I’ve been in my forties for a year or three now already and I am becoming increasingly aware that there are changes coming my way. It can be quite a confusing time, but in this blog I want to talk about the importance of strength training during this period. I’m aging alongside my clients, therefore I work with many women in their 40s and 50s. Some have already come to me, as already have heard about the benefits, and it is amazing to watch them become stronger for the lives they lead. Some already have arthritis and others want to avoid or delay developing osteoporosis, like they’ve seen in their mothers.
So far in our lives we can get away with being fairly inactive. During our 40s we start to see some changes to our bodies and if you haven’t been doing any exercise now is the time to start. Here are some changes that we can experience as we age.
Our estrogen levels start to decrease during our 40s. Because of this our bone density can lower leading to a higher risk of osteoporosis and bone fractures one we are post menopausal. Strengthening muscles has been shown in studies to improve bone density and therefore reducing this risk.
As well as bone density, muscle mass reduces as we age. Without strong muscles we are limiting what we can do as we get older. We will fatigue quicker when out for a walk, joints will become stiff, and day to day tasks may get more difficult.
I am more and more seeing clients with arthritis. My experience is that strength training has a massively positive effect on their pain levels. Muscle strength helps to support the joints. One of my boot campers is in her 60s, has arthritis in her hip and can really hold her own with the younger members of the group. She has consistently trained throughout her life. There are a couple of exercises she can no longer do, but apart from that she lives a very full and active life.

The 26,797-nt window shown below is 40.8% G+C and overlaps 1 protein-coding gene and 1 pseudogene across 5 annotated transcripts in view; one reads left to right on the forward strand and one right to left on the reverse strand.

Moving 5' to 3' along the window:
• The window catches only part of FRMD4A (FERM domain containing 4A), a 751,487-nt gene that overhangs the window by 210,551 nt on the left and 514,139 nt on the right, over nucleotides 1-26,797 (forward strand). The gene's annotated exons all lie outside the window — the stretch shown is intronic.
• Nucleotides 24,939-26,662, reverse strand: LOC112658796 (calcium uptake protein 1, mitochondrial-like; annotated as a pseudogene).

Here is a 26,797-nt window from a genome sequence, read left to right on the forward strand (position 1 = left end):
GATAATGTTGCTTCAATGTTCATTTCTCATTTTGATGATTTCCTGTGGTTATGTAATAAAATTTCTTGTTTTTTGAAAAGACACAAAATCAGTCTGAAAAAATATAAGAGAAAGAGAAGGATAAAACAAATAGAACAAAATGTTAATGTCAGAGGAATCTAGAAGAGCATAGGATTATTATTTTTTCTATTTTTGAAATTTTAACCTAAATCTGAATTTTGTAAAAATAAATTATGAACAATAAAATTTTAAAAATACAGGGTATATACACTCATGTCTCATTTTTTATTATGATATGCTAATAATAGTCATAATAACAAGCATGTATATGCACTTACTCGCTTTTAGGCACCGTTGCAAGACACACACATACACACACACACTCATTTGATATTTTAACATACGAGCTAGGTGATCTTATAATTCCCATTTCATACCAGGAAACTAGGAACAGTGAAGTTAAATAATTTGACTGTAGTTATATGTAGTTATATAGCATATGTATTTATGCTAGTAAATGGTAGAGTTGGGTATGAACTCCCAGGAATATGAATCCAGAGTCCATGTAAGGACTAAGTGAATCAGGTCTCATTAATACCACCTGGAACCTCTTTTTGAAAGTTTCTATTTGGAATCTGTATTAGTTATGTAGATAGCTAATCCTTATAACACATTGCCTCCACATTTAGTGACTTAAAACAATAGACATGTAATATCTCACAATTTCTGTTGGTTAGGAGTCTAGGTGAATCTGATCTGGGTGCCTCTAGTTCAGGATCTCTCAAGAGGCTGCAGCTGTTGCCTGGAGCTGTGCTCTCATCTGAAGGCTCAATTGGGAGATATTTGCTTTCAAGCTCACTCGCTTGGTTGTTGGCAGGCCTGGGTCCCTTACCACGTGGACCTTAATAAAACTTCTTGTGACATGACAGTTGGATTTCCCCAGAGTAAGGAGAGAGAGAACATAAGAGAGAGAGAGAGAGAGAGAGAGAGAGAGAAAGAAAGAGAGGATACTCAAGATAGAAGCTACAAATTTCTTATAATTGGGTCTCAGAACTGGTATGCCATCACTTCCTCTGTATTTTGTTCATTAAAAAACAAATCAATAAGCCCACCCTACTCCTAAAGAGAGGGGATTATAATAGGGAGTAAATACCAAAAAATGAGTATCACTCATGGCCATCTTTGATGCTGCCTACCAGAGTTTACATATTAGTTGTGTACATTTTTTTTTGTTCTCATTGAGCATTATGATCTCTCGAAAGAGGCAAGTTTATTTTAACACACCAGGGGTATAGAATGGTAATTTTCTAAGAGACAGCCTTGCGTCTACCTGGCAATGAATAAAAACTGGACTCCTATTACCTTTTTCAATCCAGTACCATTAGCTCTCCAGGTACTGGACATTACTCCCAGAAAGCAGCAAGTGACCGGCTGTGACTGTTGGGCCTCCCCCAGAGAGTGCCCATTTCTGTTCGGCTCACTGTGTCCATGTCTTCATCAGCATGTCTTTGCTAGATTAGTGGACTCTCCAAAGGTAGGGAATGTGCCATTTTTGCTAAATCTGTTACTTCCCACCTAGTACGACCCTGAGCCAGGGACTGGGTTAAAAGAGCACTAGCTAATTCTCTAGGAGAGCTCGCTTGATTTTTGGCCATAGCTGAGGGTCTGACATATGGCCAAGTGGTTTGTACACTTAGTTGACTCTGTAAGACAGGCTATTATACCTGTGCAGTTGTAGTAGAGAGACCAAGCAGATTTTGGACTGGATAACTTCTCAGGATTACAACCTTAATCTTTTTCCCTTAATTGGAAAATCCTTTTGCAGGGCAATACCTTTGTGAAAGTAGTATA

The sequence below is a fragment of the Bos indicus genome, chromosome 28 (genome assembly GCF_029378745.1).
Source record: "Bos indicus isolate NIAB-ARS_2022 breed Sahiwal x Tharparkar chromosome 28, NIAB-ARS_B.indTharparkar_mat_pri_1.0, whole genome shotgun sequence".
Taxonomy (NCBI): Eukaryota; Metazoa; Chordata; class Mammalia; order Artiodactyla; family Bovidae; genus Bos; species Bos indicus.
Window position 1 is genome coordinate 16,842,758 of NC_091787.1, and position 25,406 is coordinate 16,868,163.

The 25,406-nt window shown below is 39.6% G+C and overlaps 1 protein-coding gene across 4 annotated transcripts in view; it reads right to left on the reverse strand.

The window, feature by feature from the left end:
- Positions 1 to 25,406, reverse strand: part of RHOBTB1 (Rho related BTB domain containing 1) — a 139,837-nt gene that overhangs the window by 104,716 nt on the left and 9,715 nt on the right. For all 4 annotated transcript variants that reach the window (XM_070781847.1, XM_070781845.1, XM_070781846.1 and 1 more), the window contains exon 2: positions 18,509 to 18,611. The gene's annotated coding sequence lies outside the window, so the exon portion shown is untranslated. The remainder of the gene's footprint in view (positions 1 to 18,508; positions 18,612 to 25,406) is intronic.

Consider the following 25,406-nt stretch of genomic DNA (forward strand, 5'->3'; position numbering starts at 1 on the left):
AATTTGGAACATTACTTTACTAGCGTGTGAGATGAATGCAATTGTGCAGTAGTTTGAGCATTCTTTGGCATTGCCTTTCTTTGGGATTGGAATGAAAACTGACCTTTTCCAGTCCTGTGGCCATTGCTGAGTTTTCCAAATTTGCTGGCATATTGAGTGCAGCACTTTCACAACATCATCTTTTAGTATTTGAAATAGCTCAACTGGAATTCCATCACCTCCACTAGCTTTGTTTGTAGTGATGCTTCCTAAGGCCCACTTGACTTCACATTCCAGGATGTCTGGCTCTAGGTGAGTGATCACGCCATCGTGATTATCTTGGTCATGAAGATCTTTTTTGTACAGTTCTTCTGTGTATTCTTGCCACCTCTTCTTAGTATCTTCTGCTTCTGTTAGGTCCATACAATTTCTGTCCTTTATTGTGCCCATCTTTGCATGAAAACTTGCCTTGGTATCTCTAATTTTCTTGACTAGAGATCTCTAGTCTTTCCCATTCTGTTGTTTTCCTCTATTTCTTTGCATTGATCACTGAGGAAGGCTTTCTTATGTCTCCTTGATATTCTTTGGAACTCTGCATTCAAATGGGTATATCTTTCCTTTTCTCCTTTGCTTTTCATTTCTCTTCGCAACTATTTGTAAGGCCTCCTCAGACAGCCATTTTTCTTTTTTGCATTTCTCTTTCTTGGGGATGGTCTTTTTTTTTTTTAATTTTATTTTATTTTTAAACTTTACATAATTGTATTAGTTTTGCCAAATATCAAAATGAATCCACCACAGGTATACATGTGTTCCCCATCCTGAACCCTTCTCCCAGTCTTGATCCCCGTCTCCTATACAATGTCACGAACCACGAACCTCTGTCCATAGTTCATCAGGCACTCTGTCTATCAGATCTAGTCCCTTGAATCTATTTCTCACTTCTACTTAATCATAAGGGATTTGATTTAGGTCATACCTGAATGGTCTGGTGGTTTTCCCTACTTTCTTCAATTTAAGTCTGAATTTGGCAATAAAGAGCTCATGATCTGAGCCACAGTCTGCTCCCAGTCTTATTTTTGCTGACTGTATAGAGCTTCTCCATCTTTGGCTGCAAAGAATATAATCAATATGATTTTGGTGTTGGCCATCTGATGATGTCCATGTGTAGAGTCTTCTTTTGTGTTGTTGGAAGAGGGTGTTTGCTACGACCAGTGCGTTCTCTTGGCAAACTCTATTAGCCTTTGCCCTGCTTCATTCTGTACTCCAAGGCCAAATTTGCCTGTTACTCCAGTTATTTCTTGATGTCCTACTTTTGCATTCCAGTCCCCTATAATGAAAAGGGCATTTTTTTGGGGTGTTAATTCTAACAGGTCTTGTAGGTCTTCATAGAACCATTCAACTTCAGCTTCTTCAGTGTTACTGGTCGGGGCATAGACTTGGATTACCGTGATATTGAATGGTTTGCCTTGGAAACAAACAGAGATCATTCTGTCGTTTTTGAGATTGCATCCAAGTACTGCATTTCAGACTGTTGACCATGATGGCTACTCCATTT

This is a very personal point, however there is something very powerful about feeling strong. It gives you the feeling you can achieve more and can be so much more independent. I also get a great buzz from lifting heavier and heavier weights knowing I can lift more than some women half my age (not sure what that says about me!).
I will leave you with a small anecdote. My Great Grandmother lived in the tenements in Kilmarnock (near Glasgow) into her 90s still lifting all her shopping up several flights of stairs. This is a wonderful example of regular strength training leading to an independent life well into her old age. What an inspiration! I’m hoping that her genes and my regular strength training will let me live in her footsteps (minus the shared toilet on the stairwell). :)
If you are interested in finding out more about how strength training can help you please email me at firstname.lastname@example.org